Proposed Business Tax Provisions:

  • 15% minimum tax on corporate financial statement profits over $1 billion.
  • 1% surcharge on corporate stock buybacks effective for repurchases of stock after Dec. 31, 2021. The provision would apply to any domestic corporation the stock of which is traded on an established securities market.

Paid Leave Benefits:

Provision for four weeks of paid leave benefits for caregiving leave. These paid leave benefits would not be considered gross income to the recipient for tax purposes.

Meet With Your Wealth Advisor

Because taxes can be complex and differ for individuals based on their financial picture and AGI, we recommend that you meet with your wealth team. At Mariner Wealth Advisors, our tax planning and preparation team is in-house and will work closely with you and your wealth advisor to implement tax strategies designed to minimize your overall tax burden.

Source:

“Tax Provisions in the Build Back Better Act”

The tax laws discussed are proposed at the time and any final laws or regulations passed may vary significantly from the proposed. Tax laws and regulations are complex and subject to change, and we cannot guarantee that the information herein is accurate, complete, or timely. Any changes to the proposed may also affect any illustrations discussed in this article.

This article is limited to the dissemination of general information pertaining to Mariner Wealth Advisors’ investment advisory services and general economic market conditions. The views expressed are for commentary purposes only and do not take into account any individual personal, financial, or tax considerations. As such, the information contained herein is not intended to be personal legal, investment or tax advice or a solicitation to buy or sell any security or engage in a particular investment strategy. Nothing herein should be relied upon as such, and there is no guarantee that any claims made will come to pass. Any opinions and forecasts contained herein are based on information and sources of information deemed to be reliable, but Mariner Wealth Advisors does not warrant the accuracy of the information that this opinion and forecast is based upon.  You should note that the materials are provided “as is” without any express or implied warranties. Opinions expressed are subject to change without notice and are not intended as investment advice or to predict future performance. Past performance does not guarantee future results. Consult your financial professional before making any investment decision.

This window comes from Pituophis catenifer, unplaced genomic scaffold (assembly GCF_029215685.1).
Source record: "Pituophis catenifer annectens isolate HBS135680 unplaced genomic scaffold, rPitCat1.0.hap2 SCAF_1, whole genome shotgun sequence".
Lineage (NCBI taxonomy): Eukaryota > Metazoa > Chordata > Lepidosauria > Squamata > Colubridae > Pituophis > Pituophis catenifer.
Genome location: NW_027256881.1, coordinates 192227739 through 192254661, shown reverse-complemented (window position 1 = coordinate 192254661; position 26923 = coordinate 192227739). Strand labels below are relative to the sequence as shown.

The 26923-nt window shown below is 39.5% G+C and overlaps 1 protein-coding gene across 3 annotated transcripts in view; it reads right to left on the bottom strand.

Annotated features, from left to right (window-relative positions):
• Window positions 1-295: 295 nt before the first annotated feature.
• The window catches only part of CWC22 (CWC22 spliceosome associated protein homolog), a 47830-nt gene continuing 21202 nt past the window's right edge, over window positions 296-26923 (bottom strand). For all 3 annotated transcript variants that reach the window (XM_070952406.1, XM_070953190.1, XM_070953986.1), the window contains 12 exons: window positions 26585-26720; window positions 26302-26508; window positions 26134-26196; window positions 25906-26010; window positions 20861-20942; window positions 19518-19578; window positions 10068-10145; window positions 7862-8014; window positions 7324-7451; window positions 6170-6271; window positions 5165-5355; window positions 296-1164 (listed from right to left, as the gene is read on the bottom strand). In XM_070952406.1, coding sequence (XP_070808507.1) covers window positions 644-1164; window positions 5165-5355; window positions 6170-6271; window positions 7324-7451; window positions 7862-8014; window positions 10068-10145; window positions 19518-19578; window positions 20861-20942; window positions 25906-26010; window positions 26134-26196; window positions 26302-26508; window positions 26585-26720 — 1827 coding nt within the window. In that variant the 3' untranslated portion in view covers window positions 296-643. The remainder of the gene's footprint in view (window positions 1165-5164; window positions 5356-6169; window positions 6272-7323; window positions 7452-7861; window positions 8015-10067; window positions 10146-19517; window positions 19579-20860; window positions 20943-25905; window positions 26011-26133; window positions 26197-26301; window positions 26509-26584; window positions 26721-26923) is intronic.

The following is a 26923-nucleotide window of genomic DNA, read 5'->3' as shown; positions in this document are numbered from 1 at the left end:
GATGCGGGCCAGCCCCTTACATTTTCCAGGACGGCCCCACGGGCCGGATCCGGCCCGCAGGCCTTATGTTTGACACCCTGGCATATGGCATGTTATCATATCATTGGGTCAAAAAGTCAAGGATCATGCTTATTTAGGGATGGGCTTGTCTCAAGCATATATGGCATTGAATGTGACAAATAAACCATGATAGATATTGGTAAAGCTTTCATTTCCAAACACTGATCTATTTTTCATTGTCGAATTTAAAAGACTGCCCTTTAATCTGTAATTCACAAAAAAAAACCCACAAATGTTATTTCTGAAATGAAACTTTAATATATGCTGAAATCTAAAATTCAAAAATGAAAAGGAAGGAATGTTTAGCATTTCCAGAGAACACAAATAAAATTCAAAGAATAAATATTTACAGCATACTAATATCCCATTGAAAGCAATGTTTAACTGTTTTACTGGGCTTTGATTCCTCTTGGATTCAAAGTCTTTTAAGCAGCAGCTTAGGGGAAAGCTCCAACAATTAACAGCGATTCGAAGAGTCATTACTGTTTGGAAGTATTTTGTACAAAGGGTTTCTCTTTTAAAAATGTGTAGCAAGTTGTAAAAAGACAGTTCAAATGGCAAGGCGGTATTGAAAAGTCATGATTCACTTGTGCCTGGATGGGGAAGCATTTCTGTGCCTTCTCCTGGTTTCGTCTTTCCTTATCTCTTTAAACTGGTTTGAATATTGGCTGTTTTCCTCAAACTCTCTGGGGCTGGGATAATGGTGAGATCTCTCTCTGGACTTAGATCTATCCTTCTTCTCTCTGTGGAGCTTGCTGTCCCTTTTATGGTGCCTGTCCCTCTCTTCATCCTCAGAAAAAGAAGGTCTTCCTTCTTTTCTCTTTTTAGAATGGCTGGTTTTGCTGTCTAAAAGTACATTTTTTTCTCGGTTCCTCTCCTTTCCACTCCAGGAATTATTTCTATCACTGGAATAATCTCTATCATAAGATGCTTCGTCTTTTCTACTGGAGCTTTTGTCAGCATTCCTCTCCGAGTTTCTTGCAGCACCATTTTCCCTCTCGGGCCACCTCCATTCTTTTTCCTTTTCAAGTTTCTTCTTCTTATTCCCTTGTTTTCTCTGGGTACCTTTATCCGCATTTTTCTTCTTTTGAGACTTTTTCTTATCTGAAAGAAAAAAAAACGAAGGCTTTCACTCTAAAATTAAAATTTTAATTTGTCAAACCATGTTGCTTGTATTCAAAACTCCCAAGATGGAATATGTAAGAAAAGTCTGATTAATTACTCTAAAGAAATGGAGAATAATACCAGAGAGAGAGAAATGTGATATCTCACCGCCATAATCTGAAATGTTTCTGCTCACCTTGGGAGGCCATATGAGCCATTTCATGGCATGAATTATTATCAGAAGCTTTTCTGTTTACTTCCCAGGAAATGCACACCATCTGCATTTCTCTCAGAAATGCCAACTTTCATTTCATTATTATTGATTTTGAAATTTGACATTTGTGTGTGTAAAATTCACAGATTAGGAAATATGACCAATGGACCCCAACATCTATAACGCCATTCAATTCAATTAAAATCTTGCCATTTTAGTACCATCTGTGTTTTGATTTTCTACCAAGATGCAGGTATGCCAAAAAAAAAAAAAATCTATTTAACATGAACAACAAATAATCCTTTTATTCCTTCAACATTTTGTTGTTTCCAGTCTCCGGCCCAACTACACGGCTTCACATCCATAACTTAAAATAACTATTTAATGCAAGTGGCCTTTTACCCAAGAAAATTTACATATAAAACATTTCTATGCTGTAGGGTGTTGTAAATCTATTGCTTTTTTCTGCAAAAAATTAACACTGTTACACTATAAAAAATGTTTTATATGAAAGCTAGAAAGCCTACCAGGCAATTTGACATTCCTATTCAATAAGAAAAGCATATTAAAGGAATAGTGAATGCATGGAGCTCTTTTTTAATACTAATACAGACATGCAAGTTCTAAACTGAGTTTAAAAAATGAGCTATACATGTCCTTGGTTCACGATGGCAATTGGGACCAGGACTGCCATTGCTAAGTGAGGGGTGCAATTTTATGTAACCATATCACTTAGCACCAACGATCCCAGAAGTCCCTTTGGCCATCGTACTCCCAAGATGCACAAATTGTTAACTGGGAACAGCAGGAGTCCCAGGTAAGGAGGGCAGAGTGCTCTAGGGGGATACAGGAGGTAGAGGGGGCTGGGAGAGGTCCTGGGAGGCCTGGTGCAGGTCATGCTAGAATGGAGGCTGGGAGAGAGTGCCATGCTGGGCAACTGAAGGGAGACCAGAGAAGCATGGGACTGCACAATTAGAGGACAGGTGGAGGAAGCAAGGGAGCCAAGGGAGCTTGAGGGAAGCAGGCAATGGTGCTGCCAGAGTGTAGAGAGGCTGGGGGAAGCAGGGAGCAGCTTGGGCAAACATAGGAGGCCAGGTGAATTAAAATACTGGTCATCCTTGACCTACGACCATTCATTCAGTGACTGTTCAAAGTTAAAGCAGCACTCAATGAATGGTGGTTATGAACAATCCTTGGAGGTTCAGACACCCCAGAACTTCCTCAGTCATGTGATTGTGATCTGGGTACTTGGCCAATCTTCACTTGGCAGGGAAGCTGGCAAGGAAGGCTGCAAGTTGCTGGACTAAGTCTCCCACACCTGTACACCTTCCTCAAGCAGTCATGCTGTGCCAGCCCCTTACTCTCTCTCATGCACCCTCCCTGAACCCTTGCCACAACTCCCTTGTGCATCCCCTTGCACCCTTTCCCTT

Additional fees may apply for tax planning and preparation services. The tax laws discussed are proposed at the time and any final laws or regulations passed may vary significantly from the proposed. Tax laws and regulations are complex and subject to change, and we cannot guarantee that the information herein is accurate, complete, or timely. Any changes to the proposed may also affect any illustrations used in this article.